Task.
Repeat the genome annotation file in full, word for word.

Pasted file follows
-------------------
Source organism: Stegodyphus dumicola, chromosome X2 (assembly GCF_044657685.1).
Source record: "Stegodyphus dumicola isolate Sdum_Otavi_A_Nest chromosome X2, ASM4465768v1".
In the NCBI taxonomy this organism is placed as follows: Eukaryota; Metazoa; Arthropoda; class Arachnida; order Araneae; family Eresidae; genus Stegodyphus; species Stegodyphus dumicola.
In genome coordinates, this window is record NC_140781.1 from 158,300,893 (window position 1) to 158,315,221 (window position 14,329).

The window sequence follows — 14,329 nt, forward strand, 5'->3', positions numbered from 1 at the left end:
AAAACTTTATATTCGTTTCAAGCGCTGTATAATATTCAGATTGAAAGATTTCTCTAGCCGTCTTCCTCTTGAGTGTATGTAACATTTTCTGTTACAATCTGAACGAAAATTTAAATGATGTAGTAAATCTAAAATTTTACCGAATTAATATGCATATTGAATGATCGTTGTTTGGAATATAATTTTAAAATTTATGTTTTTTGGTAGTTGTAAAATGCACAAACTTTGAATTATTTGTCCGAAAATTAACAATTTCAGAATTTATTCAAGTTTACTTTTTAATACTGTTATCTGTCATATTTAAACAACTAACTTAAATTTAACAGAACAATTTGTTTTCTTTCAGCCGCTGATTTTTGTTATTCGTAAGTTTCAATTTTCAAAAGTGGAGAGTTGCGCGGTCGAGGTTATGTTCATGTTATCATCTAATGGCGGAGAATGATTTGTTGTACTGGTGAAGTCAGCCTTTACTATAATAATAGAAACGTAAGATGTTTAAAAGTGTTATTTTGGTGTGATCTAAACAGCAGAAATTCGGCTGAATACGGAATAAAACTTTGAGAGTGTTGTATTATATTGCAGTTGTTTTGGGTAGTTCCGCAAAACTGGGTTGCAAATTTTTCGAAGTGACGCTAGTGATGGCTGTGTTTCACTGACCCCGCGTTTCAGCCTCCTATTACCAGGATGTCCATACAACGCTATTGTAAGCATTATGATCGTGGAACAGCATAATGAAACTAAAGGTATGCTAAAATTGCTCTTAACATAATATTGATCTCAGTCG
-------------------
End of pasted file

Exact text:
Source organism: Stegodyphus dumicola, chromosome X2 (assembly GCF_044657685.1).
Source record: "Stegodyphus dumicola isolate Sdum_Otavi_A_Nest chromosome X2, ASM4465768v1".
In the NCBI taxonomy this organism is placed as follows: Eukaryota; Metazoa; Arthropoda; class Arachnida; order Araneae; family Eresidae; genus Stegodyphus; species Stegodyphus dumicola.
In genome coordinates, this window is record NC_140781.1 from 158,300,893 (window position 1) to 158,315,221 (window position 14,329).

The window sequence follows — 14,329 nt, forward strand, 5'->3', positions numbered from 1 at the left end:
AAAACTTTATATTCGTTTCAAGCGCTGTATAATATTCAGATTGAAAGATTTCTCTAGCCGTCTTCCTCTTGAGTGTATGTAACATTTTCTGTTACAATCTGAACGAAAATTTAAATGATGTAGTAAATCTAAAATTTTACCGAATTAATATGCATATTGAATGATCGTTGTTTGGAATATAATTTTAAAATTTATGTTTTTTGGTAGTTGTAAAATGCACAAACTTTGAATTATTTGTCCGAAAATTAACAATTTCAGAATTTATTCAAGTTTACTTTTTAATACTGTTATCTGTCATATTTAAACAACTAACTTAAATTTAACAGAACAATTTGTTTTCTTTCAGCCGCTGATTTTTGTTATTCGTAAGTTTCAATTTTCAAAAGTGGAGAGTTGCGCGGTCGAGGTTATGTTCATGTTATCATCTAATGGCGGAGAATGATTTGTTGTACTGGTGAAGTCAGCCTTTACTATAATAATAGAAACGTAAGATGTTTAAAAGTGTTATTTTGGTGTGATCTAAACAGCAGAAATTCGGCTGAATACGGAATAAAACTTTGAGAGTGTTGTATTATATTGCAGTTGTTTTGGGTAGTTCCGCAAAACTGGGTTGCAAATTTTTCGAAGTGACGCTAGTGATGGCTGTGTTTCACTGACCCCGCGTTTCAGCCTCCTATTACCAGGATGTCCATACAACGCTATTGTAAGCATTATGATCGTGGAACAGCATAATGAAACTAAAGGTATGCTAAAATTGCTCTTAACATAATATTGATCTCAGTCG